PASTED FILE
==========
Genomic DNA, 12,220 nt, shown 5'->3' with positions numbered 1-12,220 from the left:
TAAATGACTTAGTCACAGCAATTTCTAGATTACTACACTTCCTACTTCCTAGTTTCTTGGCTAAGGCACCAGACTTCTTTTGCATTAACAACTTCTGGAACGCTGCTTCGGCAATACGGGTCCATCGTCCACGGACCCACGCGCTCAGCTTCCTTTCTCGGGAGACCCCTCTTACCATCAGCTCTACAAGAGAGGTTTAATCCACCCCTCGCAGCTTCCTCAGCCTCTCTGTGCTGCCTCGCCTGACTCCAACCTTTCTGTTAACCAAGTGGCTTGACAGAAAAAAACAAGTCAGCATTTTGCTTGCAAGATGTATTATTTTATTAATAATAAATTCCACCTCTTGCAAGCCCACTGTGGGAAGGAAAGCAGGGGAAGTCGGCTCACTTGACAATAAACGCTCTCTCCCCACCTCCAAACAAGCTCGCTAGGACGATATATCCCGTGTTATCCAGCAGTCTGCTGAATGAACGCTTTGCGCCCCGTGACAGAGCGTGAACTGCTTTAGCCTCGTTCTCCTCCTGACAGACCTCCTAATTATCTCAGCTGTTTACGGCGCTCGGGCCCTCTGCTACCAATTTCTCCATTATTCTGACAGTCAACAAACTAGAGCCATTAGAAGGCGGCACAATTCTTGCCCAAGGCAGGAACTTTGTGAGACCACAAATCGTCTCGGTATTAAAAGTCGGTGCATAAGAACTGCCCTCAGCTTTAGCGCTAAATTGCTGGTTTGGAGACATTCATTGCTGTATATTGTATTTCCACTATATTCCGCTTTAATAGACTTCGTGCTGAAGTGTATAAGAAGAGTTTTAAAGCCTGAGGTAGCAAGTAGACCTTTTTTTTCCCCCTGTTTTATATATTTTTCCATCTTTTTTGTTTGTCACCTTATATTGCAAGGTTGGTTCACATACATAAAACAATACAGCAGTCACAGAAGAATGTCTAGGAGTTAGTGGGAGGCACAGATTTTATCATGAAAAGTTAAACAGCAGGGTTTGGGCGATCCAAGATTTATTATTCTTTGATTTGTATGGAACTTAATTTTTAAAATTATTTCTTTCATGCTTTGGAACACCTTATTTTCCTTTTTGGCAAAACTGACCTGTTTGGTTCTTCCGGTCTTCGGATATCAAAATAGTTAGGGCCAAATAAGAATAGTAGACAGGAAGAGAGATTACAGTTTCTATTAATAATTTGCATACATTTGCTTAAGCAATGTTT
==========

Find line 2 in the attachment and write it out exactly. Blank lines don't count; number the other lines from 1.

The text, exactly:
TAAATGACTTAGTCACAGCAATTTCTAGATTACTACACTTCCTACTTCCTAGTTTCTTGGCTAAGGCACCAGACTTCTTTTGCATTAACAACTTCTGGAACGCTGCTTCGGCAATACGGGTCCATCGTCCACGGACCCACGCGCTCAGCTTCCTTTCTCGGGAGACCCCTCTTACCATCAGCTCTACAAGAGAGGTTTAATCCACCCCTCGCAGCTTCCTCAGCCTCTCTGTGCTGCCTCGCCTGACTCCAACCTTTCTGTTAACCAAGTGGCTTGACAGAAAAAAACAAGTCAGCATTTTGCTTGCAAGATGTATTATTTTATTAATAATAAATTCCACCTCTTGCAAGCCCACTGTGGGAAGGAAAGCAGGGGAAGTCGGCTCACTTGACAATAAACGCTCTCTCCCCACCTCCAAACAAGCTCGCTAGGACGATATATCCCGTGTTATCCAGCAGTCTGCTGAATGAACGCTTTGCGCCCCGTGACAGAGCGTGAACTGCTTTAGCCTCGTTCTCCTCCTGACAGACCTCCTAATTATCTCAGCTGTTTACGGCGCTCGGGCCCTCTGCTACCAATTTCTCCATTATTCTGACAGTCAACAAACTAGAGCCATTAGAAGGCGGCACAATTCTTGCCCAAGGCAGGAACTTTGTGAGACCACAAATCGTCTCGGTATTAAAAGTCGGTGCATAAGAACTGCCCTCAGCTTTAGCGCTAAATTGCTGGTTTGGAGACATTCATTGCTGTATATTGTATTTCCACTATATTCCGCTTTAATAGACTTCGTGCTGAAGTGTATAAGAAGAGTTTTAAAGCCTGAGGTAGCAAGTAGACCTTTTTTTTCCCCCTGTTTTATATATTTTTCCATCTTTTTTGTTTGTCACCTTATATTGCAAGGTTGGTTCACATACATAAAACAATACAGCAGTCACAGAAGAATGTCTAGGAGTTAGTGGGAGGCACAGATTTTATCATGAAAAGTTAAACAGCAGGGTTTGGGCGATCCAAGATTTATTATTCTTTGATTTGTATGGAACTTAATTTTTAAAATTATTTCTTTCATGCTTTGGAACACCTTATTTTCCTTTTTGGCAAAACTGACCTGTTTGGTTCTTCCGGTCTTCGGATATCAAAATAGTTAGGGCCAAATAAGAATAGTAGACAGGAAGAGAGATTACAGTTTCTATTAATAATTTGCATACATTTGCTTAAGCAATGTTT